After we spoke, something came to mind I’d written months after 9/11. Everyone was asking how we could have missed the signs. I remembered the words of astronaut Frank Borman when he was asked in 1967 why NASA had not been prepared for the catastrophic launchpad fire that killed three astronauts. It was “a failure of imagination,” he said. No one imagined such a thing could happen on the ground.
That’s where I think we have been the past few weeks in this epidemic, a failure of imagination.
Scientists and doctors say the next few weeks are crucial, that the virus’s spread must be slowed. We have to slow it. We have to be health hawks.
Bite the bullet, close the schools a few weeks, and see where we are. Cancel celebrations. Marry, but have the wedding party later. Make the birthday bash twice as good next year. Put everything on pause. The need for social distancing may at this point make the difference between a hard time and hell. Work from home if you have a job that allows you to.
Get money to people who are now working sick. This is an emergency, that’s your job if you’re in Washington, make it work.
The most obvious advice in the world is still the most helpful. Don’t “wash your hands”; wash your hands like Lady Macbeth with obsessive-compulsive disorder. Wash your face. Carry hand sanitizers and use them after every interaction. Wear protective gloves—don’t be embarrassed. If you can’t get gloves, don’t touch keypads and screens at the bank or store without covering your finger with tissue. Try to cough or sneeze into two or three tissues. If you don’t have them, do it in the crook of your arm, as they say, but stop patting the other person’s coat sleeves affectionately when you don’t shake hands. That’s where their germs are.
Sometimes paranoia is just good sense.
Is all this an overreaction? If it is, we’ll recover. If we’re too cautious we’ll realize after a while and we’ll all get angry at the economic cost of it and have big arguments and fights. But we’ll be here to argue and fight.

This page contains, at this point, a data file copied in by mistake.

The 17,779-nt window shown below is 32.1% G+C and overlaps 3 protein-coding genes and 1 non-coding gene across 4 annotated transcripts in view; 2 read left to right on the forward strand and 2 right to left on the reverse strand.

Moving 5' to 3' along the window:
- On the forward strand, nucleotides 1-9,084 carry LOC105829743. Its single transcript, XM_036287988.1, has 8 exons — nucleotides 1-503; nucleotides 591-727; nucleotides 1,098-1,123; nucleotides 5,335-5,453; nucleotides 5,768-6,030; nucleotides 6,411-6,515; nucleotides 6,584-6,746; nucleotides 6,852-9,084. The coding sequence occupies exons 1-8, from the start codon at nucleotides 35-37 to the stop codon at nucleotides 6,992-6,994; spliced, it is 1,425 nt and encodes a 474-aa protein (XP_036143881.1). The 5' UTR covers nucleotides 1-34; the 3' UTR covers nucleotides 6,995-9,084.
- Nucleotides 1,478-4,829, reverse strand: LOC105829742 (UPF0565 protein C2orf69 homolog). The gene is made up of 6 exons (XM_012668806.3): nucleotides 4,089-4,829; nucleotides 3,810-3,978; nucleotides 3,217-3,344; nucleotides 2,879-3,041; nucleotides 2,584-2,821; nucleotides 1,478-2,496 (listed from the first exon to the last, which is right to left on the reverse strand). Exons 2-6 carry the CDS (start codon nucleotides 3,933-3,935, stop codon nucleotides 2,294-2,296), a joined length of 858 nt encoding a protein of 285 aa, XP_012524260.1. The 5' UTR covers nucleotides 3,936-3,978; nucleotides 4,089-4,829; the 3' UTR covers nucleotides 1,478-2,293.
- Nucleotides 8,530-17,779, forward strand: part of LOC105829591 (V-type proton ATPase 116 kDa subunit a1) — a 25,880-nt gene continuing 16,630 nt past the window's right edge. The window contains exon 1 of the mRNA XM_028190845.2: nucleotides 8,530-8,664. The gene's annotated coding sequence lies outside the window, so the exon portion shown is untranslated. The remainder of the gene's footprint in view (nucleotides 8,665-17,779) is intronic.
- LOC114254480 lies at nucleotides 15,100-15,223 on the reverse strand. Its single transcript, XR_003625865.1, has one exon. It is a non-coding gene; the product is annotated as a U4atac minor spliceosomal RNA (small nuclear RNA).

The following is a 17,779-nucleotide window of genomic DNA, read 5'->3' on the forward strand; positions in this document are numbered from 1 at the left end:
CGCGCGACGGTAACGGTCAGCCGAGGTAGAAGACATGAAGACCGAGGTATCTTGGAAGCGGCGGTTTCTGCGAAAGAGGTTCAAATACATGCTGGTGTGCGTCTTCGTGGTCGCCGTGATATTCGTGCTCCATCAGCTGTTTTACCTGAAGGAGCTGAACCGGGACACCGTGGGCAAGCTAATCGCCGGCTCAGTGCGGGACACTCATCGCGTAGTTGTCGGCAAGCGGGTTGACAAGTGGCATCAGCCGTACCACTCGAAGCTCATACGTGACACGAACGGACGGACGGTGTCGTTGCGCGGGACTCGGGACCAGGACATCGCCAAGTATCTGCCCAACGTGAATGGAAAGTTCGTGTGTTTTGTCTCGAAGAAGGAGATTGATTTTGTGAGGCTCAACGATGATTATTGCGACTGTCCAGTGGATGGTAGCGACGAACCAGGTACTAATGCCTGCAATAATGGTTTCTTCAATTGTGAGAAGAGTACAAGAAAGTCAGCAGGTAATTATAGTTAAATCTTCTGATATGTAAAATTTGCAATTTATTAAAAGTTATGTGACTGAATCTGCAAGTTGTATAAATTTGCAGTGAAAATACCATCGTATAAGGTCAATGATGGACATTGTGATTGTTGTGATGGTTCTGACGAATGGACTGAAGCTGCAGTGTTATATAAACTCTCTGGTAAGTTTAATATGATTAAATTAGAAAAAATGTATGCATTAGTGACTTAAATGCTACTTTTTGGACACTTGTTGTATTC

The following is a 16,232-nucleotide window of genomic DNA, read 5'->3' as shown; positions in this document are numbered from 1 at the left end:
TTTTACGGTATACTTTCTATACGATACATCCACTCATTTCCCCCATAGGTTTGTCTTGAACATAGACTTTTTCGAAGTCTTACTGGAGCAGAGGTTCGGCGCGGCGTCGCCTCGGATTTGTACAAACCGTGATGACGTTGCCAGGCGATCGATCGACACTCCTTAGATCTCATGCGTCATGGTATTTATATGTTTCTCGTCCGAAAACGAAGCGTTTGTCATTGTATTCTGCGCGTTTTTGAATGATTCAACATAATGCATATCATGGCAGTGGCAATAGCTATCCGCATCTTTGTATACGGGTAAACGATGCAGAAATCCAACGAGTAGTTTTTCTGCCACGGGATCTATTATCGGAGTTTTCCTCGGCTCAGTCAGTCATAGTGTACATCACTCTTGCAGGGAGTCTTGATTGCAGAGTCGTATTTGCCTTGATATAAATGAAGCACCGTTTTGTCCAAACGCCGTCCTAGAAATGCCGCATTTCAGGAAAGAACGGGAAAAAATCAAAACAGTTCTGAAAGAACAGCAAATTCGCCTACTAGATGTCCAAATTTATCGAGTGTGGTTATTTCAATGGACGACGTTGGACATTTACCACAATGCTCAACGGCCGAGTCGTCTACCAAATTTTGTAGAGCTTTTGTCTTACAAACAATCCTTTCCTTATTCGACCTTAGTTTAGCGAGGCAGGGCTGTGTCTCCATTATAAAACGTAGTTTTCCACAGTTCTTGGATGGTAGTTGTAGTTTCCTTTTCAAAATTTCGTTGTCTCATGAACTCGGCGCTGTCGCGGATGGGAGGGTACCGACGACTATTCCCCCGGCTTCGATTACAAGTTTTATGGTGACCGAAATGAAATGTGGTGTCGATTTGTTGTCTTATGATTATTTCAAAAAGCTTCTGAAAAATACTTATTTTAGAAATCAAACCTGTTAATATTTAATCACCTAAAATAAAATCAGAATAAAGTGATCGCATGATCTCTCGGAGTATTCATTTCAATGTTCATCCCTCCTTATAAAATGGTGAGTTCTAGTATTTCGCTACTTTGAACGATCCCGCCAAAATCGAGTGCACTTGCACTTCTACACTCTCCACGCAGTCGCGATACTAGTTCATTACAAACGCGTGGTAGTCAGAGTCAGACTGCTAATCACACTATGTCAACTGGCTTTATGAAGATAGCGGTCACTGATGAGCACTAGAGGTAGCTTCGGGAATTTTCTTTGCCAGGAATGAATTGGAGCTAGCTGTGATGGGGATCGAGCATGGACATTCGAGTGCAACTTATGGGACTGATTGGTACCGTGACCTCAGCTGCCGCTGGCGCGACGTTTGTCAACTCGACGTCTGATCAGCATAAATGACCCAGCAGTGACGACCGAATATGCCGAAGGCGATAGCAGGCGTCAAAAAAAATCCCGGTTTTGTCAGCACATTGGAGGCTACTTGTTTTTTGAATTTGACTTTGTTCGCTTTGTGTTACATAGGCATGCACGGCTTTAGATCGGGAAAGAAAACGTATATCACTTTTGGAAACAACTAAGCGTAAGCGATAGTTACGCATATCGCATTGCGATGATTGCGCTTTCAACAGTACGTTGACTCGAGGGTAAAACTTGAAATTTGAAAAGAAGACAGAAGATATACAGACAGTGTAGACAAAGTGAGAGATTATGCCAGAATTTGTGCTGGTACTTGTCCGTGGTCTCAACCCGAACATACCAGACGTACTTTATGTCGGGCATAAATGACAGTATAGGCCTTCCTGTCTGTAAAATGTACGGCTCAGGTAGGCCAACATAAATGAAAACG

I wrote in February that I believed the coronavirus will be bad, that it will have a bigger impact on America than we imagine, and that a lot of people will be exposed and a significant number endangered. I was beaten up a bit and fair enough—to make a prophecy is to summon animosity, especially when men are scared and especially when they see everything as political. My assertions were based on a long reading of history and a close reading of what had happened in China, then Italy.
Now it’s time to lose the two most famous phrases of the moment. One is “Don’t panic!” The other is “an abundance of caution.”
“Don’t panic” is what nervous, defensive people say when someone warns of coming trouble. They don’t want to hear it, so their message is “Don’t worry like a coward, be blithely unconcerned like a brave person.”
One way or another we’ve heard it a lot from administration people.
This is how I’ve experienced it:
“Captain, that appears to be an iceberg.” “Don’t panic, officer, full steam ahead.”
“Admiral, concentrating our entire fleet in one port seems tempting fate.” “We don’t need your alarmist fantasies, ensign.”
“We’re picking up increased chatter about an al Qaeda action.” “Your hand-wringing is duly noted.”
“Don’t panic,” in the current atmosphere, is a way of shutting up people who are using their imaginations as a protective tool. It’s an implication of cowardice by cowards.
As for “abundance of caution,” at this point, in a world-wide crisis, the cautions we must take aren’t abundant, they’re reasonable and realistic.
Reason and realism are good.